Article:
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What we learned from the Classic 100: Music for the Screen – News

For the first time, voters in Australia’s biggest classical music poll could vote for video game and TV show soundtracks alongside film scores. An increase in younger voters contributed to a record number of votes cast in the ABC Classic 100: Music for the Screen.

Previous ABC Classic 100 themes include Composers, Music That Makes You Move, and the works of Beethoven (yes, there are over 100 to choose from). This year’s poll took inspiration from the 2013 theme Music in the Movies, with the addition of music composed especially for TV shows and video games. So, how have tastes changed in almost a decade and who voted for what?

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The increase in voters under 55 helped propel John Williams’ Star Wars to first place.

A broad swathe of younger gamers launched The Legend of Zelda’s ABC Classic 100 career. The action-adventure franchise reached #23, the highest rank for a video game so far. The first-person shooter franchise Halo followed closely at #29, an impressive feat considering it had a narrow voter base: Around three-quarters of Halo voters were millennial men.

After getting stuck in heads for most of the 2010s, Ramin Djawadi’s score for Game of Thrones (#10) became the highest-voted TV series.

The Studio Ghibli film Howl’s Moving Castle (#21) was the highest-voted animated film. The score’s composer, Joe Hisaishi, appears two more times in the countdown with Spirited Away (#32) and My Neighbor Totoro (#66).

Electronic music pioneer Delia Derbyshire was the highest-voted female composer for her ground-breaking music for Doctor Who (#12).

Over the past decade, the soundtrack to Jurassic Park rose an incredible 88 places from 96 to 8. John Williams’ epic soundtrack lay like an insect in amber, waiting for the children of the 90s to come of age. Over 38% of votes for Jurassic Park came from millennials and they weren’t quiet about their love of the score. Voters described the shivers the music gives them as they relive seeing “real” dinosaurs on screen for the first time. One voter summed up their love for the soundtrack with what could pass for a millennial motto: “Dinosaurs, nostalgia, triumph!”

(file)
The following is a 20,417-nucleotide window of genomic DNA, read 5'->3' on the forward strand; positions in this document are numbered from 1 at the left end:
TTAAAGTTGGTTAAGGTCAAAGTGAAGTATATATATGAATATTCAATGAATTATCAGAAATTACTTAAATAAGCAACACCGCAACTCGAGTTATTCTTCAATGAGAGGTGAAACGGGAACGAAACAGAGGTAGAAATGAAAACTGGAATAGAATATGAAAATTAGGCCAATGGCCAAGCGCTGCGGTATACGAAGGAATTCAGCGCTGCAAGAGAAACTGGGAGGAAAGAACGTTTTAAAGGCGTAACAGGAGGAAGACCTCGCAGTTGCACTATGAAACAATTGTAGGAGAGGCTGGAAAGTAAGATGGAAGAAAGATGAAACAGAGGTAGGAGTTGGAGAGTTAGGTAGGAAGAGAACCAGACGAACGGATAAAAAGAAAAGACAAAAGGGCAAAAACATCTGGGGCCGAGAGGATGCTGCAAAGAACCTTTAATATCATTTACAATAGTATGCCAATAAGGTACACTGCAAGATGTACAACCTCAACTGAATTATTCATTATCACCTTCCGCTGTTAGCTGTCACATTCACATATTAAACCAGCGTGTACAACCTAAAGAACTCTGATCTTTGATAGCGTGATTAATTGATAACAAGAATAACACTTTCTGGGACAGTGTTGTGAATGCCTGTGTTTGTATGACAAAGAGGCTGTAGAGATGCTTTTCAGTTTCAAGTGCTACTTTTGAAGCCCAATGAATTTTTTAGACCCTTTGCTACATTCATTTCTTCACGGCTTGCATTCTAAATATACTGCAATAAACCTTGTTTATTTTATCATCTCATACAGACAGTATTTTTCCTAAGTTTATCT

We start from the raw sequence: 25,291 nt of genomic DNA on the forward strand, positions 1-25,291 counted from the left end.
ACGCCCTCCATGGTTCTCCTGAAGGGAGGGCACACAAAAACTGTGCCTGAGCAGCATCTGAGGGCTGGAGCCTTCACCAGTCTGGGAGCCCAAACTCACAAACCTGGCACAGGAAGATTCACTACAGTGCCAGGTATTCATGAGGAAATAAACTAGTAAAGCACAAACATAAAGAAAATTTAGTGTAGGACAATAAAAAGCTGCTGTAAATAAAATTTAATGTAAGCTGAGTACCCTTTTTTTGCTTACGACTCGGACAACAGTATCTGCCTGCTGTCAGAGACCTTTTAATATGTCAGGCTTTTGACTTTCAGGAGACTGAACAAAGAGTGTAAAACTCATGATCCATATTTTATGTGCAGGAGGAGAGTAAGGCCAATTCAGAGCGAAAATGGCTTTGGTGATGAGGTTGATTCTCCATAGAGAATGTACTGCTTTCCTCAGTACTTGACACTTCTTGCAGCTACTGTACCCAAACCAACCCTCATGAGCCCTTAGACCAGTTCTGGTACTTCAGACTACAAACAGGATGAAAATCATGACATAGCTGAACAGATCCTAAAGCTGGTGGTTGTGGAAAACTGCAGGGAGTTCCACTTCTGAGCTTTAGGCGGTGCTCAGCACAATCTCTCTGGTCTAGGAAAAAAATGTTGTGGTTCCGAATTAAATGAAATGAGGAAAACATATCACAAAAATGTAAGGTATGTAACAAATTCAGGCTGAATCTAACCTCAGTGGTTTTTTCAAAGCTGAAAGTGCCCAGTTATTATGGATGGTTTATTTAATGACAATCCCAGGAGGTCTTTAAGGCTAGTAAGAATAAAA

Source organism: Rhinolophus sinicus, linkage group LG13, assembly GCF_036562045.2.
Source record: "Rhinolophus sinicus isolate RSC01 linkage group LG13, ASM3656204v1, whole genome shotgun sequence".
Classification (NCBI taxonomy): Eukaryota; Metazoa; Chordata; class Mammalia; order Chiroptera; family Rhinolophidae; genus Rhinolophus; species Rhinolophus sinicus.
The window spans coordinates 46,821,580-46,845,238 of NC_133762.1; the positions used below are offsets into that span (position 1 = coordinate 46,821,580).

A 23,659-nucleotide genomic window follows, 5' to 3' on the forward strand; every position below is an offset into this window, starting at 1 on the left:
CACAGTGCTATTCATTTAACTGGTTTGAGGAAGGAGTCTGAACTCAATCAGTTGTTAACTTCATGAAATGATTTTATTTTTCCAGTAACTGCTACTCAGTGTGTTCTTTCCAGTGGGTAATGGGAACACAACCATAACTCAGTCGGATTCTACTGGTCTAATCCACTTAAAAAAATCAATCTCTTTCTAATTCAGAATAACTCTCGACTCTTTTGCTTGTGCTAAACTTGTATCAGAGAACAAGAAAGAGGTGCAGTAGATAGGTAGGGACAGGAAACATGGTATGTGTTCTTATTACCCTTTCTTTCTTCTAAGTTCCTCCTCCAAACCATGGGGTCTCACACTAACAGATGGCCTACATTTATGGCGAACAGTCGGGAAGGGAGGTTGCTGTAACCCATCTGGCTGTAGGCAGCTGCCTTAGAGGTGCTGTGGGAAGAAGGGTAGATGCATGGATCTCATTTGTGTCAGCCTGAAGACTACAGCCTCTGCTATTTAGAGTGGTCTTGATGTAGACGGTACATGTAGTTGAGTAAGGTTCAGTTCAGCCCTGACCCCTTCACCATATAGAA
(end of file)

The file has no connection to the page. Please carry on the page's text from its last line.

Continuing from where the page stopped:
More millennials voted this year than Gen-Xers, whose nostalgic favourite Indiana Jones reached #11. To Gen-X voters, the Indiana Jones soundtracks mean adventure. Voters described pepping themselves up with the iconic fanfare, as one voter wrote, “I feel like it affects my DNA when I hear it, and it turns me into a hero that can do anything.”

Voters over 55 rallied around The Mission. The 1986 score won the 2013 Classic 100: Music in the Movies and came first again when listeners were asked whether they had changed their minds in 2020. Almost 75% of The Mission’s vote came from voters over 55. Older voters were unable to hold off the influx of younger voters raised on The Lord of the Rings and Star Wars, who squeezed The Mission into third place. Voters repeatedly called the soundtrack “haunting,” which is a perfect description of the floating melody of the soundtrack’s most famous track, “Gabriel’s Oboe.”

Bruce Smeaton’s score to Picnic at Hanging Rock was not so lucky. While receiving 76% of votes from voters over 55, the score recorded the greatest fall between 2013 and 2022, from #12 to #68.

Though audiences still celebrated classic films, a new generation of classical music lovers championed their favourites in the most popular Classic 100 ever.

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